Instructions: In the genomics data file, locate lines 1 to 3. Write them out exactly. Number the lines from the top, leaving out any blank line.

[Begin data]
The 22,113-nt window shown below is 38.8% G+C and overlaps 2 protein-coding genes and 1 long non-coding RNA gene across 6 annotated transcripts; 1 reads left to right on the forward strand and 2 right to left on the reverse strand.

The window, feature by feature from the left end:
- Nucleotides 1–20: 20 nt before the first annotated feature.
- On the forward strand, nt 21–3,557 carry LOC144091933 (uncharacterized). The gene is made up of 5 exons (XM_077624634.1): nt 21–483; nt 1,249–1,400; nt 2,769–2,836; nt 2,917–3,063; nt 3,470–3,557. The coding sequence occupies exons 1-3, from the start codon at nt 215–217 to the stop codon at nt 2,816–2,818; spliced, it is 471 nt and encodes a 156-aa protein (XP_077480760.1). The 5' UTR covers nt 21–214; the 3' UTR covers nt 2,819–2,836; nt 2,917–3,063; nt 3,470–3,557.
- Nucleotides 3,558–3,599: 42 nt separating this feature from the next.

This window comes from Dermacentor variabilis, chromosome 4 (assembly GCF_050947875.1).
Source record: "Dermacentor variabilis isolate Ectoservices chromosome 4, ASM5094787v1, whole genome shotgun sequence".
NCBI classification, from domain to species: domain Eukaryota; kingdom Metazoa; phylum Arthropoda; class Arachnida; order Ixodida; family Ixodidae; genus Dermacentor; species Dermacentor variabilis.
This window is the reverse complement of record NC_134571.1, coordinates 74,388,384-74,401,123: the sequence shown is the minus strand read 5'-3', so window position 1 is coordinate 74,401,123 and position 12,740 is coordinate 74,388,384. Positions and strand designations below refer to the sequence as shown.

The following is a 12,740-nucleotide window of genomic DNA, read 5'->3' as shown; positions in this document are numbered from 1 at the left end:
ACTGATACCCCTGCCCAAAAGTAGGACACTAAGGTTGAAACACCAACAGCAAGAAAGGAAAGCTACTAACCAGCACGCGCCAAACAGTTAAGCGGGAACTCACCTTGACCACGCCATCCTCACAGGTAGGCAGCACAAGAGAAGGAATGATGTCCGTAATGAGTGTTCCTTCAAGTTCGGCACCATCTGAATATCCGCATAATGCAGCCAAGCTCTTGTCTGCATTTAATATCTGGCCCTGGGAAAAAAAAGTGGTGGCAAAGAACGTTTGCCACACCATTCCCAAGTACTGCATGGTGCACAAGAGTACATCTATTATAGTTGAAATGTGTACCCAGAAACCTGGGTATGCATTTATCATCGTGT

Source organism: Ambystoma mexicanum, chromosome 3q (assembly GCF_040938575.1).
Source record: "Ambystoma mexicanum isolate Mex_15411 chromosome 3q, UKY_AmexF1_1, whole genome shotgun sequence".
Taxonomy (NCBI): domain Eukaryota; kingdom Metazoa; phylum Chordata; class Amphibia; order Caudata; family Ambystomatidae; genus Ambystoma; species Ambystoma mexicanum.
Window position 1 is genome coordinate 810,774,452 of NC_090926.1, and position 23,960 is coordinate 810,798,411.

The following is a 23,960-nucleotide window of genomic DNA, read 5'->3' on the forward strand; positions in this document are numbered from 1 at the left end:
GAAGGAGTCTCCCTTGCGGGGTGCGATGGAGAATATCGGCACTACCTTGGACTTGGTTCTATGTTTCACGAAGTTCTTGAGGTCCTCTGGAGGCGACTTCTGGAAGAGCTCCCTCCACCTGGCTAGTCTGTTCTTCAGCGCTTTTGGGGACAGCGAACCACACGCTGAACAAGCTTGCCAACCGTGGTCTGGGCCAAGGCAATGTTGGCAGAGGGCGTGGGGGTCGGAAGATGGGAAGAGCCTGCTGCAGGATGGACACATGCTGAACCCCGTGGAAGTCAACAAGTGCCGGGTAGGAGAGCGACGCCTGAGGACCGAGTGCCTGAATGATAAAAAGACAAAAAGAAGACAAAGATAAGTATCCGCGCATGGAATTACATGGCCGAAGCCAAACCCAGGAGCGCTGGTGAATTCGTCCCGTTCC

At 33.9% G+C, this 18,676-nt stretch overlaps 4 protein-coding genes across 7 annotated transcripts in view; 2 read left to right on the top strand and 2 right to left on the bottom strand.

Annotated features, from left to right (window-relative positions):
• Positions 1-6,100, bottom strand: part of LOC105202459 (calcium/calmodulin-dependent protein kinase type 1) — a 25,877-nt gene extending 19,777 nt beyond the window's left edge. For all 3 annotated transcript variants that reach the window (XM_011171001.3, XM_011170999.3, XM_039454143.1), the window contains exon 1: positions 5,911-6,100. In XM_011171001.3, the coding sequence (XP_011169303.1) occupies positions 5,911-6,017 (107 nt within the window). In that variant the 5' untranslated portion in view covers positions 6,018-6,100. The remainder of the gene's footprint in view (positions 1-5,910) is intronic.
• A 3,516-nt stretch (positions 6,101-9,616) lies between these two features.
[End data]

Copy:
The 22,113-nt window shown below is 38.8% G+C and overlaps 2 protein-coding genes and 1 long non-coding RNA gene across 6 annotated transcripts; 1 reads left to right on the forward strand and 2 right to left on the reverse strand.

The window, feature by feature from the left end:
- Nucleotides 1–20: 20 nt before the first annotated feature.